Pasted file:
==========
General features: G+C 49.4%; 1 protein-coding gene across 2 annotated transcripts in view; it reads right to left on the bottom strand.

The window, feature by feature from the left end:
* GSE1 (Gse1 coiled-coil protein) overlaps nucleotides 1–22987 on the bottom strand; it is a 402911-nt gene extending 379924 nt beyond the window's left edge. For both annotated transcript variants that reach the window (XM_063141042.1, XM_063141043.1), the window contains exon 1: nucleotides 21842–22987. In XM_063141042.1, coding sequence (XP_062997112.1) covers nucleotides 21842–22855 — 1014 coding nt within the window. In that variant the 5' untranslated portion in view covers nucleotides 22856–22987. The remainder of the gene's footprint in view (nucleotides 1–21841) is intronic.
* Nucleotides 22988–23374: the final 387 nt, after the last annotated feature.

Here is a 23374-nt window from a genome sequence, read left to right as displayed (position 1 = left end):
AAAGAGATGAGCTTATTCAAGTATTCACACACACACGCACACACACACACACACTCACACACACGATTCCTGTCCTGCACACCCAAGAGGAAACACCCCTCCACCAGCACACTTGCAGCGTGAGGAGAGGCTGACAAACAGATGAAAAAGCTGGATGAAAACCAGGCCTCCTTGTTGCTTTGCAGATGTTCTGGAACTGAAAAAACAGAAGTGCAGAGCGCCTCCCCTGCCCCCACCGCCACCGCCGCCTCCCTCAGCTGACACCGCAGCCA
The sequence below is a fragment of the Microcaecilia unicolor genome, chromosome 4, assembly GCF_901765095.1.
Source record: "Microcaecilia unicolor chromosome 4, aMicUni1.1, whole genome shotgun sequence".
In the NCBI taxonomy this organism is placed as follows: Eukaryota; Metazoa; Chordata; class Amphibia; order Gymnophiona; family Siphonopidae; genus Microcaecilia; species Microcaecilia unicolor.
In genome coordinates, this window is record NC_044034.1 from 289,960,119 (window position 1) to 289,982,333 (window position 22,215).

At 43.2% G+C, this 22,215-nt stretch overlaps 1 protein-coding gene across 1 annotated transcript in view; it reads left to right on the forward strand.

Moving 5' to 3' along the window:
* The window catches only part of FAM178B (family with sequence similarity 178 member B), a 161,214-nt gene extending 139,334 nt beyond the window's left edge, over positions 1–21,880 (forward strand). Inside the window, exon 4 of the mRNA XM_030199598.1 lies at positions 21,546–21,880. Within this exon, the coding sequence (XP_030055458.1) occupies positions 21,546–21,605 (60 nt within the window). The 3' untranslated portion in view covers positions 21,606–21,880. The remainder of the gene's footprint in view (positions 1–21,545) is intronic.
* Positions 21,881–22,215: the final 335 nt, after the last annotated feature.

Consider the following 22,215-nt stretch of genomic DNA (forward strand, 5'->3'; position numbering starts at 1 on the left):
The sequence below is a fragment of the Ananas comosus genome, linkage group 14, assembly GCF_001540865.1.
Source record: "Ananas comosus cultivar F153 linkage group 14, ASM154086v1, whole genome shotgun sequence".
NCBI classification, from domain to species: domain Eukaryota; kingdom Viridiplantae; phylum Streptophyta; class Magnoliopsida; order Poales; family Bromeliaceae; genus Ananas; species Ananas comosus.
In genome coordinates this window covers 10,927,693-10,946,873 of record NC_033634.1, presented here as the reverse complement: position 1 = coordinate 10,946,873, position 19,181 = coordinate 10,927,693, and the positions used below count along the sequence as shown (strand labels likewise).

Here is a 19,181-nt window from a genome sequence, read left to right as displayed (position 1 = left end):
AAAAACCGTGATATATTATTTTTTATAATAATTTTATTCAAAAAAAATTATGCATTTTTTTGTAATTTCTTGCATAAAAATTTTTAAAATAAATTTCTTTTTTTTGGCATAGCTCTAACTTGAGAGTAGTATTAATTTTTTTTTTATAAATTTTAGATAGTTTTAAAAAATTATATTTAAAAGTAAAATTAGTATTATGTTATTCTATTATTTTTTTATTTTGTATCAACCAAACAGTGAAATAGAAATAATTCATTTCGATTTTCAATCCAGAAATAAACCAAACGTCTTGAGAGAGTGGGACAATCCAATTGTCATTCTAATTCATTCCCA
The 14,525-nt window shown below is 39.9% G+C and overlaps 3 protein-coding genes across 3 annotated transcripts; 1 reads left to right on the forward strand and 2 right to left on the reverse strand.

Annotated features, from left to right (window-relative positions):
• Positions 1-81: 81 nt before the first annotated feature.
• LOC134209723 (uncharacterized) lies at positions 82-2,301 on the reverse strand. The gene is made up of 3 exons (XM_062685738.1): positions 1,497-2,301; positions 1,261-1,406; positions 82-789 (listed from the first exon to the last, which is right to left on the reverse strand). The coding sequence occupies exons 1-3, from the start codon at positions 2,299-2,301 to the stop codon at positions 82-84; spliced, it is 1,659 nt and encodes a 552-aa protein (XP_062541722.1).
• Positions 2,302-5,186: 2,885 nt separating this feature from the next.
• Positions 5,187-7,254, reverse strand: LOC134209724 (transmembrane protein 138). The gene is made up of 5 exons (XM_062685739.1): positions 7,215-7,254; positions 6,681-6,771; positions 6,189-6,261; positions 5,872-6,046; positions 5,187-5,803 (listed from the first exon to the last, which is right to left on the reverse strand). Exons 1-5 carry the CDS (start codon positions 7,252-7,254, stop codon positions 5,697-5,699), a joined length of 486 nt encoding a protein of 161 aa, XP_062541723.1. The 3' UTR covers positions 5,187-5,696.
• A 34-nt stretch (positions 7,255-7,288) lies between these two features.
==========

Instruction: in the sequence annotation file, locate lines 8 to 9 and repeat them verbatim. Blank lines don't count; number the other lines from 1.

Source record: "Microcaecilia unicolor chromosome 4, aMicUni1.1, whole genome shotgun sequence".
In the NCBI taxonomy this organism is placed as follows: Eukaryota; Metazoa; Chordata; class Amphibia; order Gymnophiona; family Siphonopidae; genus Microcaecilia; species Microcaecilia unicolor.